Courses, Conferences, Seminars and Lectures
Public Registries: Institutional Foundations of Impersonal Exchange
Date(s): December 5, 2012
Time: 12:00 PM - 2:00 PM
Location(s): Lincoln House, Cambridge, Massachusetts
No longer accepting registrations for this event
The Lincoln Institute of Land Policy is now posting streaming video of selected Lincoln Lectures. View the Public Registries: Institutional Foundations of Impersonal Exchange lecture in its entirety.
Benito Arruñada is professor of business organization at Pompeu Fabra University in Barcelona. A former president of the International Society for New Institutional Economics, Arruñada has done extensive research in the confluence of law, economics and organization. The focus of most of his work has been on the organizational conditions that facilitate impersonal exchange, or the voluntary provision of data by individuals. He has published widely and has acted as consultant to international agencies and national governments on law and economics, land titling and business formalization.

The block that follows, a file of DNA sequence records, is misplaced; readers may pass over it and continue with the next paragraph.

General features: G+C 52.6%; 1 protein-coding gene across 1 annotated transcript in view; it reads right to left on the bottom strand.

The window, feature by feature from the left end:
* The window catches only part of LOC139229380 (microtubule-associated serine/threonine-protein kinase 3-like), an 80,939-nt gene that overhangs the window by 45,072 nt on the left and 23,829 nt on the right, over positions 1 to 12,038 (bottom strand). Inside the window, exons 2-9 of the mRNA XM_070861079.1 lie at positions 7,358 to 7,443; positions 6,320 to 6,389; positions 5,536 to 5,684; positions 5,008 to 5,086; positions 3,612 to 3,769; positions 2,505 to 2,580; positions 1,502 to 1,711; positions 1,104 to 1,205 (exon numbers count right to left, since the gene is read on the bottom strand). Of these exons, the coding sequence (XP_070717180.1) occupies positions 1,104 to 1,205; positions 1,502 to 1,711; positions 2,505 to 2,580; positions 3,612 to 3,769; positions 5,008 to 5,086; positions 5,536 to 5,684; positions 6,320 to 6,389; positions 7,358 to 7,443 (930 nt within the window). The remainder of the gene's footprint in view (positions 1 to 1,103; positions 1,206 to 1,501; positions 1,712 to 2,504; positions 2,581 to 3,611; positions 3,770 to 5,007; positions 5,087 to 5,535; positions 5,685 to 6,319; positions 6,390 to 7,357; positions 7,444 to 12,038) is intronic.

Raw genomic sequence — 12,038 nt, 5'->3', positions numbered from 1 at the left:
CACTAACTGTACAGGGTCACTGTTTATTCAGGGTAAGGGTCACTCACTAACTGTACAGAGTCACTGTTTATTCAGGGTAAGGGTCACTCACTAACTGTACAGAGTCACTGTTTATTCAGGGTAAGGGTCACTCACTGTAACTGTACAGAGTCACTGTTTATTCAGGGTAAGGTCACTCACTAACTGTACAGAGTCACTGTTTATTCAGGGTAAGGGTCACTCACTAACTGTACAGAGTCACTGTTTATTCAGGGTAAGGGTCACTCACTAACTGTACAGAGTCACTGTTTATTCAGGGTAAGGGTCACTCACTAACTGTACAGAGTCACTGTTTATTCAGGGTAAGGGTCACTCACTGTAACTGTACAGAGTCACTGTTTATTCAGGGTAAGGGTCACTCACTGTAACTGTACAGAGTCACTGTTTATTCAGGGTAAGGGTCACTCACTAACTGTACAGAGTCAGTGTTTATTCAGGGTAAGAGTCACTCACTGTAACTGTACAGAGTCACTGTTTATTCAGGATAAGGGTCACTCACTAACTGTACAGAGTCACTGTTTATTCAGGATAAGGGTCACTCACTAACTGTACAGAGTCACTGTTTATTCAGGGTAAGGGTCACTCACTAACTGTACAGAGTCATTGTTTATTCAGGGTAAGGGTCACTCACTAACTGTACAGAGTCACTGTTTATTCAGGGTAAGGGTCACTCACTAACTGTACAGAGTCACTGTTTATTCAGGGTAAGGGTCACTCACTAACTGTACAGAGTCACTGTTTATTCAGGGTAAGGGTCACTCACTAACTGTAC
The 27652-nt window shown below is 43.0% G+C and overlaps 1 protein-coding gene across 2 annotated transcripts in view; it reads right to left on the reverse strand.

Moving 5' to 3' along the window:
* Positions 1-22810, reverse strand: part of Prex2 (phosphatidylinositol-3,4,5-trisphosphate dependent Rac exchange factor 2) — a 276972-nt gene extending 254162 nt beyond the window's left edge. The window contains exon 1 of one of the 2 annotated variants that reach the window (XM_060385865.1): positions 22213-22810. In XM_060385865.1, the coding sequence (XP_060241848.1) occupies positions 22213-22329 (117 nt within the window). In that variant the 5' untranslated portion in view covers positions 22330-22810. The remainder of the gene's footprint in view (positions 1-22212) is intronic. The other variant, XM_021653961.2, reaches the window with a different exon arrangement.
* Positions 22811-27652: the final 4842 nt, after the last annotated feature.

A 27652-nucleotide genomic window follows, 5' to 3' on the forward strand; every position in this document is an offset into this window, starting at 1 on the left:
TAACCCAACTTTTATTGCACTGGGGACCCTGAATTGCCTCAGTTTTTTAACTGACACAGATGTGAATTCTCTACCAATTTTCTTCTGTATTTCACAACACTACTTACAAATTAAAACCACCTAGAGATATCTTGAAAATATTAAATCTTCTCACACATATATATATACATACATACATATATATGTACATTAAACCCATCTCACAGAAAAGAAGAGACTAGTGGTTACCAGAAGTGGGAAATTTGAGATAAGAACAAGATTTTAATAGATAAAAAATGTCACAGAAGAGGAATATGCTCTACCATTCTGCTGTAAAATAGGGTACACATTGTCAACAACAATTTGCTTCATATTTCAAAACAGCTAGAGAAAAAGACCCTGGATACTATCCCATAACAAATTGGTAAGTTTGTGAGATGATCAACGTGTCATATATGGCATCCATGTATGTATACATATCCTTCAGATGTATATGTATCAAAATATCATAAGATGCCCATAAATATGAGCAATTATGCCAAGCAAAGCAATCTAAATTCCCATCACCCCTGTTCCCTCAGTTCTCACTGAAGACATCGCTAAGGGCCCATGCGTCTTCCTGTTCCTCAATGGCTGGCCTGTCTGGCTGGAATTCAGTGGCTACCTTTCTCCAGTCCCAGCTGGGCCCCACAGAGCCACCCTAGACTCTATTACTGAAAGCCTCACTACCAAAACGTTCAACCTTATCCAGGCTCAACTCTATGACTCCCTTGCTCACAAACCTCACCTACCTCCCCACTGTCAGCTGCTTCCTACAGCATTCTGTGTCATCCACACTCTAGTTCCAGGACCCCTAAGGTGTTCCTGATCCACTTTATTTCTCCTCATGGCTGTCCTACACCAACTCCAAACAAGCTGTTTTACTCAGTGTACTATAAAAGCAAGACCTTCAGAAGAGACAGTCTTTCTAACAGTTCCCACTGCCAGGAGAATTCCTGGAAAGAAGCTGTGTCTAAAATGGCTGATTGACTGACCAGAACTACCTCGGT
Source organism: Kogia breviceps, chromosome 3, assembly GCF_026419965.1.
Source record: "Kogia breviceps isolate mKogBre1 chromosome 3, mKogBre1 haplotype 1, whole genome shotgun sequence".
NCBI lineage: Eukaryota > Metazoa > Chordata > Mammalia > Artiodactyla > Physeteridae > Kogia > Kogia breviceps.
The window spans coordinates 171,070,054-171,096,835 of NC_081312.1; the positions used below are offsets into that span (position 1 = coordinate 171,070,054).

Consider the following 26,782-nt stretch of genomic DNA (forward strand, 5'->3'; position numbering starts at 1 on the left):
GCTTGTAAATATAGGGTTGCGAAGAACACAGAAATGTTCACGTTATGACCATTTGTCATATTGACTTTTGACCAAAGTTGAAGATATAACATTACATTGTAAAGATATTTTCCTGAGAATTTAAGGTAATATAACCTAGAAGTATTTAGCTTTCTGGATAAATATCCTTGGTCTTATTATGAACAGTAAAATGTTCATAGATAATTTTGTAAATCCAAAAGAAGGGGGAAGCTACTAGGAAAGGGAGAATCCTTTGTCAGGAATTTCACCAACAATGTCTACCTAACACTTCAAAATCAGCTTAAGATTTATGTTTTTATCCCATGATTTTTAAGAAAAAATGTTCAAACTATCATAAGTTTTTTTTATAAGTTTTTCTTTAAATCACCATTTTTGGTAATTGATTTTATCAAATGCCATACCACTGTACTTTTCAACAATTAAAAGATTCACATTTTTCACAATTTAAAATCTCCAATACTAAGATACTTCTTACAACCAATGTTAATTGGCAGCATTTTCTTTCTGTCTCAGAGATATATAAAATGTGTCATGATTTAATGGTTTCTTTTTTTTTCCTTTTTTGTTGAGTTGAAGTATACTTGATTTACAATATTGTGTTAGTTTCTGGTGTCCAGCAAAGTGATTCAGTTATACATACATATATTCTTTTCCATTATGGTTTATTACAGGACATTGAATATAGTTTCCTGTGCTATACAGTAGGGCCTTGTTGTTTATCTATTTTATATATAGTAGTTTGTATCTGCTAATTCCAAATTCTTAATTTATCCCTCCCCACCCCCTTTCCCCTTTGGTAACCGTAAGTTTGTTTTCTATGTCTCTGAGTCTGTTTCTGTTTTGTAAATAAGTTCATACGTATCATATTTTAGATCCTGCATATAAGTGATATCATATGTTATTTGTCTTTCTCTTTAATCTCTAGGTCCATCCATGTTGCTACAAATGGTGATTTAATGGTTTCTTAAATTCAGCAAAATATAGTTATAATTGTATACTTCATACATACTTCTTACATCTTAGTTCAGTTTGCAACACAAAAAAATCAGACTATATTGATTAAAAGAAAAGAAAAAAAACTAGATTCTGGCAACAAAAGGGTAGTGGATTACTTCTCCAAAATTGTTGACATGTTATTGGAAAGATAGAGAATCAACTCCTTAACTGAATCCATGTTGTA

How can public registries encourage economic growth, and how can they be efficiently organized? Benito Arruñada, professor of business organization at Pompeu Fabra University in Barcelona, will draw from his new book, Institutional Foundations of Impersonal Exchange: Theory and Policy of Contractual Registries (University of Chicago Press, 2012), exploring in particular how public registries strengthen property rights and reduce transaction costs. In this lecture, Arruñada will analyze the main tradeoffs in the organization of registries, and propose principles for successfully developing registries in countries at different stages of development. There are several challenges in structuring land and company registries, relevant to the current mortgage foreclosure crisis in the United States, the frenzy for simplifying business formalities, and some questionable efforts in developing countries in universal land titling. The analysis also applies to other areas of impersonal exchange, including intellectual property and financial derivatives.